When John died it was a blow to all of us. After the memorial service a number of his writers were talking, and out of the talk came the Astounding anthology, what has been called the last issue of the Campbell magazine. It was a good tribute to a good editor. There is another tribute I think of just as highly, the award for the best SF novel of the year presented in his name and memory. An award I am sure he would have loved because it instantly became involved in controversy when the first prizes was presented. How John enjoyed a good argument and a good fight! That this fight sprawled through the letter columns of Analog for some months would have cheered him even more.
(For those among you who are intensely curious about that first recipient, the very first winner of the Memorial Award for Best Novel award was Beyond Apollo by Barry Malzberg, a book whose plot and themes probably would have turned his brain inside out. Don’t believe me? Check it out sometime.)
In the wake of the events of the past three weeks, Campbell’s grandson, John Campbell Hammond, has expressed some distress and disappointment over the removal of his name from the two awards. Others have been more pointed in their criticism, calling it a reactionary response of “political correctness” or “erasure”.
Mr. Hammond may be saddened but at least he can be consoled by the voters of the 1944 Retro-Hugos, which held his grandfather in some high esteem because they awarded him in the Best Editor, Short Form category.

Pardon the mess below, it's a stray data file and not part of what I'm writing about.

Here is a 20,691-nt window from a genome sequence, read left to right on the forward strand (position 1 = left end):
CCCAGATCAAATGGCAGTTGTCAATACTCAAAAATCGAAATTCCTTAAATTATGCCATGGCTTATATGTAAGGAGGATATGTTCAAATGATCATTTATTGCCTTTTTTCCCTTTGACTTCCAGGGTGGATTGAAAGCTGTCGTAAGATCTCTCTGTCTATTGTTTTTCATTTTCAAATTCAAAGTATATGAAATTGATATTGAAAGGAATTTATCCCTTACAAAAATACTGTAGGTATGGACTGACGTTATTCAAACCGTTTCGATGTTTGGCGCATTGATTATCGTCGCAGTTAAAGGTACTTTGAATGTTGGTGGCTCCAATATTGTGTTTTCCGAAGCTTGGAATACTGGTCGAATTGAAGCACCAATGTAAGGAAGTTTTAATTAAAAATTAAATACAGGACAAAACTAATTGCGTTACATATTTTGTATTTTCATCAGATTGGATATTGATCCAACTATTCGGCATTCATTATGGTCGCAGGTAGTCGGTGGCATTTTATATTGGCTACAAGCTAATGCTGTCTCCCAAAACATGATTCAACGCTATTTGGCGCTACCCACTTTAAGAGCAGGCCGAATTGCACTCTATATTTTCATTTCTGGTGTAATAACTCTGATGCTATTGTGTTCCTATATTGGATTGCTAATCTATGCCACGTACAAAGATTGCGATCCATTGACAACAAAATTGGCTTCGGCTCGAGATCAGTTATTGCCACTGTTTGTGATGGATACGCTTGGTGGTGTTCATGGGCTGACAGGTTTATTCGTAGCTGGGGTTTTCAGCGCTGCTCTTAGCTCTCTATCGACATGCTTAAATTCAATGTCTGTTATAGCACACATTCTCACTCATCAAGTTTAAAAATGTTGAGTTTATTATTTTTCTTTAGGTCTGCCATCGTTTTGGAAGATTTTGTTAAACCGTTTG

Here’s the thing; while he was a brilliant innovator in our branch of literature, there is also no doubt that his views on women and race were abominable. We can only speculate how much better things might have been if he hadn’t been such a person. Looking back, it is quite evident that the only thing holding up his reputation up for all these decades was white privilege, willful or unknowing ignorance and racism.
And what’s happened to Campbell is not “erasure” but, as John Scalzi elegantly put it on his blog, a “reassessment”. And part of that process is a condemnation of your past actions.
Almost immediately in the wake of all of this, The Tiptree Motherboard, the administrators of the James Tiptree, Jr. Award, were inundated by requests that they change the name of their award, citing that Alice Sheldon (the alias behind the Tiptree pseudonym) had committed the murder of her spouse, the ailing and terminally ill Huntington Sheldon, and then committed suicide.
Where I had no doubt that removing Campbell name was correct thing to do, I was equally adamant that Tiptree’s name should remain in place.
I am proud to state that I voted for Sheldon’s Hugo winning novella, “Houston, Houston, Do You Read,” on my very first Hugo Awards ballot back in 1977. At that time, no one knew “James Tiptree, Jr.” was other than a as a damn good writer. Upon first reading, I found her short fiction to be entertaining, intensely personal and incredibly enlightening. And I still do.
The bubble burst the very next year when, in her guise as Tiptree, slipped up and revealed to several of her correspondents that her mother had recently died. That led a few clever people to a Chicago newspaper obituary and directly her real identity.
Sheldon continued to write, as Tiptree and “Raccoona Sheldon” until her and her husband’s deaths in 1987. It was long rumored among her friends and family that she and “Ting” had made a long-standing murder/suicide pact if either became too ill for the other to care for. In her 2006 Hugo Award winning biography, The Double Life of Alice B. Sheldon, author Julie Phillips did not state conclusively that this was the case. Recently, Phillips wrote on Twitter: